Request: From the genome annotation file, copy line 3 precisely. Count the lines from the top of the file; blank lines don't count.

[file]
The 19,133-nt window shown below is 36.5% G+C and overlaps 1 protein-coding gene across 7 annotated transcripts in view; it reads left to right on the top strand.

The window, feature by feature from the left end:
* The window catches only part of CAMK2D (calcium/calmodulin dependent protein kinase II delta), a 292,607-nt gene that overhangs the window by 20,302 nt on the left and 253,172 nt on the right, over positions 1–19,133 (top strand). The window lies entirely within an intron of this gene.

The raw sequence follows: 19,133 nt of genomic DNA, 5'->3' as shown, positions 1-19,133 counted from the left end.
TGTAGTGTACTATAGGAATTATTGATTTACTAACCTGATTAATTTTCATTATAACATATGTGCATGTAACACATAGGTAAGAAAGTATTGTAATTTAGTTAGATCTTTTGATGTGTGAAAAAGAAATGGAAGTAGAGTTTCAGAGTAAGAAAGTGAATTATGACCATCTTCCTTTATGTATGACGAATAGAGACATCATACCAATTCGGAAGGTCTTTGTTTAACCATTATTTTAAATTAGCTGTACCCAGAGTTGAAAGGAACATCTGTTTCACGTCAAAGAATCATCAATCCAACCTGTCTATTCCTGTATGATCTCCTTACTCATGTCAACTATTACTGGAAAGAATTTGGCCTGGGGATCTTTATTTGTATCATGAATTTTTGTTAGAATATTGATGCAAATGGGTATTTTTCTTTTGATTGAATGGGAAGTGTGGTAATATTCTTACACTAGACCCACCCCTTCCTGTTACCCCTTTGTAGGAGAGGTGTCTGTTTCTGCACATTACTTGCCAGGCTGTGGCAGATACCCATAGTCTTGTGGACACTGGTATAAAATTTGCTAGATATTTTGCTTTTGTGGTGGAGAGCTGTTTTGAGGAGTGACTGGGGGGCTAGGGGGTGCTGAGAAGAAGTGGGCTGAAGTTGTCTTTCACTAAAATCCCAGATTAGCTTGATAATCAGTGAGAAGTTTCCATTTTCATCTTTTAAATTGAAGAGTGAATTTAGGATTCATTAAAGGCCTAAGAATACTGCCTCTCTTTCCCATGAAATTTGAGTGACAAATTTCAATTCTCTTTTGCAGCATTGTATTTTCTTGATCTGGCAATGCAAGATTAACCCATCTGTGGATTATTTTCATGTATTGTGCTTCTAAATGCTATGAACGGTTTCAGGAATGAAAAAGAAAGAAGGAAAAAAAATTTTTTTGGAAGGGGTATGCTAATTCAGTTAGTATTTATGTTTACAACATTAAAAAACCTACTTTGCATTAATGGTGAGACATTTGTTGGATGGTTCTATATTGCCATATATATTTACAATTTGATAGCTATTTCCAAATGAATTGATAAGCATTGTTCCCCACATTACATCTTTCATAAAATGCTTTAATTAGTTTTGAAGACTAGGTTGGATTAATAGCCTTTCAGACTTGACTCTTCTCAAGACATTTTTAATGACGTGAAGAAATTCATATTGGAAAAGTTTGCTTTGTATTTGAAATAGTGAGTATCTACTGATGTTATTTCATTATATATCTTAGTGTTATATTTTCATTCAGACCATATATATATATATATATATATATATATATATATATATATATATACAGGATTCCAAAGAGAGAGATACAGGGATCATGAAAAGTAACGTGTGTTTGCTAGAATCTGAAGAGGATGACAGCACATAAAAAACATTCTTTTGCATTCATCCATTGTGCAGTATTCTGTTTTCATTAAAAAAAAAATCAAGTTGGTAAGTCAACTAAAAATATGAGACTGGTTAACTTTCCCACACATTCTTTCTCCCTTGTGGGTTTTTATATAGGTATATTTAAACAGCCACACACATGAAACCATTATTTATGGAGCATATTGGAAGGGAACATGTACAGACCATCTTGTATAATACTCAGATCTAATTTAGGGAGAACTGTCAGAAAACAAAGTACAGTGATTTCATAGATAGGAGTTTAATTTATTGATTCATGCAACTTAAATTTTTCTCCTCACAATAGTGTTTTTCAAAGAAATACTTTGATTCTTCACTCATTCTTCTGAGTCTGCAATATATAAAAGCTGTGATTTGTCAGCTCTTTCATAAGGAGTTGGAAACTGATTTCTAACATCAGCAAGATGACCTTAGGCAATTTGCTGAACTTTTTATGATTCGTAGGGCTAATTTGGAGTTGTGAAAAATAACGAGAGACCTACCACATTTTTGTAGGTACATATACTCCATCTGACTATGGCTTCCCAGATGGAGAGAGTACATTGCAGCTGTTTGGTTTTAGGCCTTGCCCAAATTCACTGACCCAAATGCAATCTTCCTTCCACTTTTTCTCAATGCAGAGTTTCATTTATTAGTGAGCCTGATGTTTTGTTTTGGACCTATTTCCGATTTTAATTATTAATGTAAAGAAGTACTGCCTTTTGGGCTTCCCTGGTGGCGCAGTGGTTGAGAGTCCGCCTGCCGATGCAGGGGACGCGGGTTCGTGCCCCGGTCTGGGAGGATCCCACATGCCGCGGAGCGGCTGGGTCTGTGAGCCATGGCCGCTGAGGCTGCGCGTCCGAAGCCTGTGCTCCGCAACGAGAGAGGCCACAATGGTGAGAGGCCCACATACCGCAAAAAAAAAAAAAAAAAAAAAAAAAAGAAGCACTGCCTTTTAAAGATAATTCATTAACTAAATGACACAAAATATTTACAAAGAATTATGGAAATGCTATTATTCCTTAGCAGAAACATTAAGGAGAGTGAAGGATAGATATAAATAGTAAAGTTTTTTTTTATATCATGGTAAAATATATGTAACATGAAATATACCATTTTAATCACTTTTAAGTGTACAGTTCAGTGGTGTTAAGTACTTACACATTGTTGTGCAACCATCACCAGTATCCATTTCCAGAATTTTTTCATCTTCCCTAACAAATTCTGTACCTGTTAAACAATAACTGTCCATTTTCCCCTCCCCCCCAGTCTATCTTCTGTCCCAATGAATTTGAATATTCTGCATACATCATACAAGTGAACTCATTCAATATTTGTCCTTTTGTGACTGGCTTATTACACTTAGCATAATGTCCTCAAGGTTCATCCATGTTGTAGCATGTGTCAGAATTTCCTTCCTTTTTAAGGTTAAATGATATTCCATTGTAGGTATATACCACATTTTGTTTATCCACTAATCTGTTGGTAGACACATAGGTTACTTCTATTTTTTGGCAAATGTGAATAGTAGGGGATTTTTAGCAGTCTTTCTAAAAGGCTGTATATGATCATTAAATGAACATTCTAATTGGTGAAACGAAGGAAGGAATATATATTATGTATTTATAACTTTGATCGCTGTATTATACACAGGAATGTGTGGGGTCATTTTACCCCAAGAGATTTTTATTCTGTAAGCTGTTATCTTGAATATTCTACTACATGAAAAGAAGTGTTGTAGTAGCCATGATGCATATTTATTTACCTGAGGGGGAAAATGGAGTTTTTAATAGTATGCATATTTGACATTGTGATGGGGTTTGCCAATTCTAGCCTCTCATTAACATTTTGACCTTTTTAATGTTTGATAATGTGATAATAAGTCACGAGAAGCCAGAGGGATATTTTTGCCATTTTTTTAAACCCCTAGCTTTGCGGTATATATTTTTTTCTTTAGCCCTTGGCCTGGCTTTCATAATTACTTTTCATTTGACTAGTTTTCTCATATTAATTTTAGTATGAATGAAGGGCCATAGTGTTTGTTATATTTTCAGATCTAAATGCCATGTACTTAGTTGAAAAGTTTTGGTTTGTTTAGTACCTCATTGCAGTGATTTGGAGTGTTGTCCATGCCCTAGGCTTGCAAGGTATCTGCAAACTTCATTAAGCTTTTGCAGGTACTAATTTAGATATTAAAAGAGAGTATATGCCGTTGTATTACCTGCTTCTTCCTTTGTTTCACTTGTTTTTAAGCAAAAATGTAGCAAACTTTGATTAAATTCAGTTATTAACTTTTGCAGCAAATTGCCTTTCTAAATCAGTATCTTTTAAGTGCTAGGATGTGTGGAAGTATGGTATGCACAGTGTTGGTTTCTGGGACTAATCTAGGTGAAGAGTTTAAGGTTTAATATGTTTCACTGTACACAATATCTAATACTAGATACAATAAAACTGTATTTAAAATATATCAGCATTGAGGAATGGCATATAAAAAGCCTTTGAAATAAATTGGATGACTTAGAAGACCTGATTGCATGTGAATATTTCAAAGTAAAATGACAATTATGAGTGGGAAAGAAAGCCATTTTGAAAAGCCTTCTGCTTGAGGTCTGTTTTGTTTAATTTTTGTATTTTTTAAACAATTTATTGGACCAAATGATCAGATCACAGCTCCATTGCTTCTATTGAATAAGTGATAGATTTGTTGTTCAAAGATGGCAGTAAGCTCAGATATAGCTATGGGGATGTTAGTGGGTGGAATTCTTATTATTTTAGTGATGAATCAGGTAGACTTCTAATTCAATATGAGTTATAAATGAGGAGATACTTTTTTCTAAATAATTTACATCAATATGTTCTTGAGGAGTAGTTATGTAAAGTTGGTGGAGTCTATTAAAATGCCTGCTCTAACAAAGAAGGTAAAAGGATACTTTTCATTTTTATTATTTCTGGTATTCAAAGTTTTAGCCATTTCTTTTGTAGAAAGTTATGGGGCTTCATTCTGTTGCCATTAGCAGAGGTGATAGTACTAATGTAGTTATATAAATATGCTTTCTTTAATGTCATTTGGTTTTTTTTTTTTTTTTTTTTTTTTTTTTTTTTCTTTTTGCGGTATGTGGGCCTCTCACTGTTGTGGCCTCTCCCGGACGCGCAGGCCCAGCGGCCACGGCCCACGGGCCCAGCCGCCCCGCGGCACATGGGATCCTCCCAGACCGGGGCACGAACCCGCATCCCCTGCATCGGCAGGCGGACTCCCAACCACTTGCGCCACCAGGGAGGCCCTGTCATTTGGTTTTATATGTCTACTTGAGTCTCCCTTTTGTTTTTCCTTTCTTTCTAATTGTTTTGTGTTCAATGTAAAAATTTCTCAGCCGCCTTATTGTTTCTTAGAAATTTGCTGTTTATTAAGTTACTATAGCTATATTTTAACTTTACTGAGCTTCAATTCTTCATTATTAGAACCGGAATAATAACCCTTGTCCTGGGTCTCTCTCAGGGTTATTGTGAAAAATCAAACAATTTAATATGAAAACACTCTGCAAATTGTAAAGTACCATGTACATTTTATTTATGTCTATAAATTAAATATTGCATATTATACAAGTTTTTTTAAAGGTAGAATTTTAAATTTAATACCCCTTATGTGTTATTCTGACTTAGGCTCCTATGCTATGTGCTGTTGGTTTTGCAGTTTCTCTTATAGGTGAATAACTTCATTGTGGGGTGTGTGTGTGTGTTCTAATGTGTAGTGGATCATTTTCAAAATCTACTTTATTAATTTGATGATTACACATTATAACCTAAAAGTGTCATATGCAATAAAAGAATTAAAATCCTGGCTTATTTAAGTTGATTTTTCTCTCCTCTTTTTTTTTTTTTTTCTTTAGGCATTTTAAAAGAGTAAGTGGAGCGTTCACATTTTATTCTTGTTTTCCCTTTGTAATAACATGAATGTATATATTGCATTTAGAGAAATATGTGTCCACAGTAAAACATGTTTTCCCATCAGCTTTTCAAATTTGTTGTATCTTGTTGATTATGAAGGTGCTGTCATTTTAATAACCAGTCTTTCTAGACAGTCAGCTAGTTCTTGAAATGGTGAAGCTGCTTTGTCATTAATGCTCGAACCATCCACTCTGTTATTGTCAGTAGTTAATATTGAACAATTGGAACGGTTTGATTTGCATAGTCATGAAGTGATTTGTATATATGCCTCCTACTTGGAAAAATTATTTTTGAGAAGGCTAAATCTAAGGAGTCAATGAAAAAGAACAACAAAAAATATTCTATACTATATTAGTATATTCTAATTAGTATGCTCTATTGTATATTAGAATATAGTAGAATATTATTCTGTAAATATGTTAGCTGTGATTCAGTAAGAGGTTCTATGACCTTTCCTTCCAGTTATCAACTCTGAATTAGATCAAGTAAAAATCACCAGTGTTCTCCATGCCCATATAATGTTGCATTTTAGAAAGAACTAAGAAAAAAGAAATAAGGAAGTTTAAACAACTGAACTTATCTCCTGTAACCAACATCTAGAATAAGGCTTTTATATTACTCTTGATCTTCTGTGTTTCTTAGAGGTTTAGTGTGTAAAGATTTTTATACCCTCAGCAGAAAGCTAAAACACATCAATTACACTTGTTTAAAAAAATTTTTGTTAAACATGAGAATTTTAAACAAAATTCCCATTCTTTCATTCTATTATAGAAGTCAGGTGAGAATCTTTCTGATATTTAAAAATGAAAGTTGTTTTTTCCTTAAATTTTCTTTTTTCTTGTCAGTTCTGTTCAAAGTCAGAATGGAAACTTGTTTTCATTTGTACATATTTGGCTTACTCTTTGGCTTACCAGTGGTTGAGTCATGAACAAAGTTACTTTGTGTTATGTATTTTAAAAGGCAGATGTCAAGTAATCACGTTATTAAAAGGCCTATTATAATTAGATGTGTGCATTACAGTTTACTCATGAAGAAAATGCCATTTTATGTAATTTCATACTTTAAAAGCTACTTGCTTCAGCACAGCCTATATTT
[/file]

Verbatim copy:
* The window catches only part of CAMK2D (calcium/calmodulin dependent protein kinase II delta), a 292,607-nt gene that overhangs the window by 20,302 nt on the left and 253,172 nt on the right, over positions 1–19,133 (top strand). The window lies entirely within an intron of this gene.